~ by Randy Bushey – The LORD God said, “It is not good for the man to be alone. I will make a helper suitable for him” (Genesis 1:18).
He was born the son of an infantry captain, into a family of “distinguished ancestry, but slender means”. Hernan Cortez endured a childhood of poor health. He was vain, restless, and mischievous and terminated his schooling much earlier than his parents had wanted, quickly becoming dissatisfied with his life in a small, provincial Spanish town. Hearing of the discoveries of Christopher Columbus – of the gold, Indians, and conquest of strange lands in the New World – Cortez made his way to the Americas.
He arrived in Hispaniola (currently Democratic Republic and Haiti) while still a teenager, and began to plot his own course to fame and fortune, eventually positioning himself as commander of a significant expedition.
But he is best remembered for a significant “line in the sand” decision. During the conquest of Mexico in 1519 AD, the Spanish explorer gave the command for the unthinkable: to the horror of his 500 men, he ordered the burning of his 11 ships.
His men immediately understood the significance of that move: there was now no way back.
No plan “B”.
No returning to what used to be.
They would have to advance and conquer…or die.
Biblical obedience – living out Christian faith – is often like that.
When a person receives Christ, they leave behind the old life. In many ways steps are taken from which there is no retreat. Friends and family are informed – or draw their own conclusions. Some activities – and relationships – are abandoned. Priorities are rearranged. New activities are adopted. Attitudes shift, appetites emerge, joy results.
However, life becomes profoundly, irrevocably different.
The Bible is filled with many watershed examples of those who took a stand from which there was no retreat:
-Abraham rising early the next morning, to obey God’s clear instruction to sacrifice Isaac, the son of promise.
-Moses confronting Pharaoh, demanding the release of Israel under implied threat of divine consequence.
-Daniel’s assurance to King Nebuchadnezzar that God through Daniel could interpret the king’s troubling dream, when the King had just ordered the mass annihilation of the class of wise men of Babylon.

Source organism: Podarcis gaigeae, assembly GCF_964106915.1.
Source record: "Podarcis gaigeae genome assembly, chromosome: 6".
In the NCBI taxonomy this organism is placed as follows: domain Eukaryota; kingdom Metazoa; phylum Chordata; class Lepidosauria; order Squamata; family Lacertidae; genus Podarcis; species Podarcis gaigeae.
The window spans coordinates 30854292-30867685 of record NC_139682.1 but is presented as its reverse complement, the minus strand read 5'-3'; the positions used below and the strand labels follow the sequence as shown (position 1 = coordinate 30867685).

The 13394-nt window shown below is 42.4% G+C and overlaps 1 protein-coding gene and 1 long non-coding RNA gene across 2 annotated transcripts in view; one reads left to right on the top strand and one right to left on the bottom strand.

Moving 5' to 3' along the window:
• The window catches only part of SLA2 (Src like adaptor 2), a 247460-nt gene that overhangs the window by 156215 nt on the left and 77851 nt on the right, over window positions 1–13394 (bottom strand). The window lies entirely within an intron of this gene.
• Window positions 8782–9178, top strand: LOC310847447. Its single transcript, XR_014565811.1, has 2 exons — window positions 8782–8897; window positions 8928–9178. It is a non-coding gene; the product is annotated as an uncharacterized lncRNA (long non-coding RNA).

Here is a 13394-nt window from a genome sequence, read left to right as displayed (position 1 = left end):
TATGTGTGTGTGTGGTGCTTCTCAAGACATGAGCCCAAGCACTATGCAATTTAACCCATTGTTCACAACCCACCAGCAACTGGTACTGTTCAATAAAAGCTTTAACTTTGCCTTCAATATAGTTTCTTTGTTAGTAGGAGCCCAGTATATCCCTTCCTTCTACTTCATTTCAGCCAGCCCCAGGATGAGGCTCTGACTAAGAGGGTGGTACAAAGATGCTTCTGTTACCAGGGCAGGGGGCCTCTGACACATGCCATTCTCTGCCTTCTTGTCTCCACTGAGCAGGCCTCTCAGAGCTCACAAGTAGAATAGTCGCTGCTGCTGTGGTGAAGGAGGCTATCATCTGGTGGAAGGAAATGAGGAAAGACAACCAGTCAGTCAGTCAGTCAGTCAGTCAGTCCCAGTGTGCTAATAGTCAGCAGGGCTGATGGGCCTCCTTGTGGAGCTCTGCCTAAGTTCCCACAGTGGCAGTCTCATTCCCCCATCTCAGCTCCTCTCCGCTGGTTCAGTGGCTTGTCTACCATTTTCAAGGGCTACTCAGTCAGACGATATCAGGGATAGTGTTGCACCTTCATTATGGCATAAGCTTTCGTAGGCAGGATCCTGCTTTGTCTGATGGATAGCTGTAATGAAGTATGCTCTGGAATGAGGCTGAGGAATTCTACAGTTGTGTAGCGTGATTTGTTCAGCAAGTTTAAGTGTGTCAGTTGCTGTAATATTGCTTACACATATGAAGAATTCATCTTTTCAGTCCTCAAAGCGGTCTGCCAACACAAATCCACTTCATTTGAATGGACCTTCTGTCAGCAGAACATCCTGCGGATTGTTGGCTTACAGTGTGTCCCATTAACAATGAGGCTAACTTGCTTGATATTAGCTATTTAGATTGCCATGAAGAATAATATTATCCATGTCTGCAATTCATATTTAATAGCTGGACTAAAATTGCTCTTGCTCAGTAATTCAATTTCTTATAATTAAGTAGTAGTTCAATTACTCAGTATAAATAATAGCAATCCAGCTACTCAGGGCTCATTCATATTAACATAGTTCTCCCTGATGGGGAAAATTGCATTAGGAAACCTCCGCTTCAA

-Peter and John confidently – and very publicly – proclaiming the healing power of the risen Christ by demanding of the crippled beggar, “in the name of Jesus Christ of Nazareth, walk”.
Each of those historical examples demonstrates faithful obedience by the Lord’s people – with severe ramification – if they turned out to be wrong.
What if Abraham had misunderstood the Lord?
Or if Moses, or Daniel, or Peter and John had presumed upon the Lord something that the Almighty had not intended, and therefore did not deliver?
But each is recorded for us as an example of humble, assured, and mature confidence of the power of the Lord to accomplish His purposes in His way.
Biblical obedience still works that way.
And marriage is a great example.
When 2 people marry, they proclaim their commitment before every authority structure they know – their parents, their church, an official vested with the authority of the civil government, and others close to them. The term “witnesses” is deliberate, intentional, powerful.
And they covenant in the presence of God.
The promise: to live and to love as husband and wife until separated by death.
In purely analytical terms this is a incredible assumption of unknown, incalculable risk.
What if this person changes in an irritating way? Or contracts a debilitating disease? Or becomes less attractive? Or proves to be a poor manager of money? Or turns out to be part of an annoying family? Or struggles with employment? Or no longer represents excitement, romance?
The old Neil Sedaka pop song says “breaking up is hard to do”, but I beg to differ. Staying married is hard to do!
However, the Bible is clear: God designed marriage, and expects it to last. This is declared in graphic terms: “a man leaves his father and mother and is united to his wife, and they become one flesh” (Genesis 2:24).
Clearly implied is that the termination of that bond emphatically cannot occur without painful tearing, approximating the rending of flesh.
But, on the other side of obedience is blessing.
The marriage ceremony is a “burn the ships” moment. There is no retreat, no turning back to the way it used to be.
Maybe that’s in part why marriage is disparaged in a culture that abhors promises – at least those without a convenient escape hatch.
And so we’ve redesigned and redefined marriage to something more elastic, more tailored to personal whim, more in keeping with the times.
Or we’ve ditched it completely, maintaining the benefits without the bothersome weight of obligation.
But we’ve failed to improve on the original design, the Divine design.
And our society is paying the price, another example of the consequence of ignoring a biblical worldview.
Takeaway: It is essential – maybe more than ever before – to ensure that when Christians move toward marriage that they are equipped with sober, pragmatic counsel bathed in experience and realism. Marriage is a wonderful gift given us by God. But as we well know, anything with the such power for good, also represents the corresponding power for misery and heartache. (Full disclosure: in pastoral work, we see that every day of the week.)
Christian marriage is a faith exercise: we are depending totally on the Lord to empower us to keep the commitment we’ve made together.
And successful marriage is tough work, and then more tough work.
Like Christian perseverance, biblical marriage is “a long obedience in the same direction” (Eugene Peterson).
The Lord Jesus summarized the Genesis 2 passage in His simple, yet emphatic pronouncement: Therefore what God has joined together, let man not separate (Matthew 19:6).
~originally posted September ‘15